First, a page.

Calmes: The Jan. 6 committee did the country proud but it hasn’t changed our calcified politics. It has just highlighted how far from the center we are and what we can expect now and in the future.
In the wake of the Jan. 6 report, a question has begun to be raised. That is if the center is so firmly in place, and if it won’t change with the times, what about the other side? After all, those who favor the center are not as unified in their support as they are in their opposition. One of our two major political parties is now split nearly in half and many people who voted for that party in the past are turning their backs on their party now that the Jan. 6 report has been presented. The other major party has been split into several factions and that, too, is a problem for the country. The coalition in government broke down last year when Mr. Lula was elected, forcing a change in the composition of the Cabinet and the country. Yet the Center Party and the Leftovers who voted against the Jan. 6 report are also divided in several ways. They do not share a common platform. They have not come to an agreement on the way they are going to be governed.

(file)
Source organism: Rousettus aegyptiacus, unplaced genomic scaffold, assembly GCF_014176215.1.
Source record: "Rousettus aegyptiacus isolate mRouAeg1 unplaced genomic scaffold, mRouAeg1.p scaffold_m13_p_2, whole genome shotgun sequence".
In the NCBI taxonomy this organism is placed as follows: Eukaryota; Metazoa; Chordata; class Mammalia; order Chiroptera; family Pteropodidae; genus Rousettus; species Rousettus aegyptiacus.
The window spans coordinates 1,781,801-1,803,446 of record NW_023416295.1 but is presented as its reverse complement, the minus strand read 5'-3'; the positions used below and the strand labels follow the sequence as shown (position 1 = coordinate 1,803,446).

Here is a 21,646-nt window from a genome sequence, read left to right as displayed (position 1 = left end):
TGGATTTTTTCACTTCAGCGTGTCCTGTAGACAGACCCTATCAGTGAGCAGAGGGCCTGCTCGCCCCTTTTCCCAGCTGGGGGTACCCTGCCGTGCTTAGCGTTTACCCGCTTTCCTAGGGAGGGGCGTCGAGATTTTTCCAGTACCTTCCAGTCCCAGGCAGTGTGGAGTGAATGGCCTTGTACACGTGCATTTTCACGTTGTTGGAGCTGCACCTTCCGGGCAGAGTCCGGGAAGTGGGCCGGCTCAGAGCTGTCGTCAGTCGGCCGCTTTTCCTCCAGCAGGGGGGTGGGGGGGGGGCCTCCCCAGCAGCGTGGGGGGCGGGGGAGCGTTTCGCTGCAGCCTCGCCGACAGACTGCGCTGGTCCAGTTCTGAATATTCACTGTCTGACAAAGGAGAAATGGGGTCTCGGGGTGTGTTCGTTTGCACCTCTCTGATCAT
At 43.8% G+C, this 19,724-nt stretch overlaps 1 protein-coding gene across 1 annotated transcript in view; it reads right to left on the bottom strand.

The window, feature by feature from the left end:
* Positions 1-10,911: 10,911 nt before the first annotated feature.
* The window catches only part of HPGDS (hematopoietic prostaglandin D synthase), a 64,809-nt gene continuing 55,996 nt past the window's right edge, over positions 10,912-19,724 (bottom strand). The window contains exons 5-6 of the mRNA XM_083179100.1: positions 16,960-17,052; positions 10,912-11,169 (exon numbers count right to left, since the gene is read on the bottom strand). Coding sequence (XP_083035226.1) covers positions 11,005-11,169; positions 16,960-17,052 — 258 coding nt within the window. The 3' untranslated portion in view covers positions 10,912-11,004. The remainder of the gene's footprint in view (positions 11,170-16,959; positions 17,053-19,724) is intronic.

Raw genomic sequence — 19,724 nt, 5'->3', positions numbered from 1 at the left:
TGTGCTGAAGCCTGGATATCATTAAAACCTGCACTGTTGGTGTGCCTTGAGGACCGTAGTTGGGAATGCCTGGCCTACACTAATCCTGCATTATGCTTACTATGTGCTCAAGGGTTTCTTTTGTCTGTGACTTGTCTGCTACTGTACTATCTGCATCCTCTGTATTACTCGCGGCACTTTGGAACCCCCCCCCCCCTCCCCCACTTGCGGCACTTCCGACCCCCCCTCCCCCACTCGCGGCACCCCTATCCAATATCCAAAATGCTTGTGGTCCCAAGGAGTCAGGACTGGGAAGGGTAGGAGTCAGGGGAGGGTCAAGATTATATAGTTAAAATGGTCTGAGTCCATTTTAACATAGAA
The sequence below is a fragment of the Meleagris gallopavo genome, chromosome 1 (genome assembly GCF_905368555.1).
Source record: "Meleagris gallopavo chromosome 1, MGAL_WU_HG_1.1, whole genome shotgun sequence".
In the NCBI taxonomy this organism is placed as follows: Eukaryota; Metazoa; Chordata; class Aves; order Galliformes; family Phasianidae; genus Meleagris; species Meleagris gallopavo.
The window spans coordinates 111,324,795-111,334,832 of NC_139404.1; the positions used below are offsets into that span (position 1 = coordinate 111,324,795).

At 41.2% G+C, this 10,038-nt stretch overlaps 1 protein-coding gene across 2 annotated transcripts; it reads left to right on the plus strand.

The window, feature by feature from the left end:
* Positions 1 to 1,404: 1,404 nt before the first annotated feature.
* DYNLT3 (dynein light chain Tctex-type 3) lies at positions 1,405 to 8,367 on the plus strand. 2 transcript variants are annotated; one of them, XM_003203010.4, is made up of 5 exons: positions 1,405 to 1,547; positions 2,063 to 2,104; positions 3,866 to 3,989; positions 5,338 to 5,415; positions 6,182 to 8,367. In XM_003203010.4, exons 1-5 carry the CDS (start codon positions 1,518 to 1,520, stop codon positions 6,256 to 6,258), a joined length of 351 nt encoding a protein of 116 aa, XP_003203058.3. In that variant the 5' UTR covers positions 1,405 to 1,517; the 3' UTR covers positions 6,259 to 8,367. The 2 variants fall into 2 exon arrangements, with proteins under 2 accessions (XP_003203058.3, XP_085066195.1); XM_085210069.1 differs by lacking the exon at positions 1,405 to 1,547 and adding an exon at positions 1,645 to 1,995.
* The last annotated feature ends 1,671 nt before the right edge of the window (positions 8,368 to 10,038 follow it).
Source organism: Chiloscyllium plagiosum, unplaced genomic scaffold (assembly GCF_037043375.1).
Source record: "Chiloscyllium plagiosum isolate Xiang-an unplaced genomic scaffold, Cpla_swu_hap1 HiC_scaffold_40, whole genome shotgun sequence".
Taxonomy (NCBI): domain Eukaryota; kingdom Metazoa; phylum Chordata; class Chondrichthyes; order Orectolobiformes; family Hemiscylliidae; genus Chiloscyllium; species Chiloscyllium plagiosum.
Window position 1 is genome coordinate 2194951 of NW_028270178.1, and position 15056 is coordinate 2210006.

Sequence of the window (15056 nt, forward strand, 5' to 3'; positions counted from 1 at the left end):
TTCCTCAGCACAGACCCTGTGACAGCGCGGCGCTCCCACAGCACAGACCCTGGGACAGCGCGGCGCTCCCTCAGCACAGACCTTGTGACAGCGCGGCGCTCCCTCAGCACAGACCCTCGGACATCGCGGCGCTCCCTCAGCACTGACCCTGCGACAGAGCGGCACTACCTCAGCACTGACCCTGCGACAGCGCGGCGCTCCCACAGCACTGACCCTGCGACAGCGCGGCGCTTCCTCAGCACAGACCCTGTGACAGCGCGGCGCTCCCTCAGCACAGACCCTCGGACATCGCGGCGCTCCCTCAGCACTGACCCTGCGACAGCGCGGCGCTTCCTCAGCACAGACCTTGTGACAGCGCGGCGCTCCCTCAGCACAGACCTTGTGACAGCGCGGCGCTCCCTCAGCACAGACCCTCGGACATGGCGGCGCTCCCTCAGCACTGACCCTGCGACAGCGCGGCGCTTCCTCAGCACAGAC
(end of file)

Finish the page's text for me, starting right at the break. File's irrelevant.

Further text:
The Center Party, as a parliamentary force, should look more and more like the Christian Democrats. Its roots are in the Brazilian Catholic Church. Its main party is the Democratic Social Party, with a majority of its members coming from that party. The Christian Democrats and the Leftovers, on the other hand, have been formed by the Brazilian labor movement, the trade union movement and by the Socialist Party. The Center Party has always been and is still the party of labor, trade unions, the Christian Church, intellectuals and those who are left-leaning politically.
But the Center Party is not the same as the Christian Democrats in the United States. The Brazilian Center Party consists of some of the most educated and most committed people in the country, and it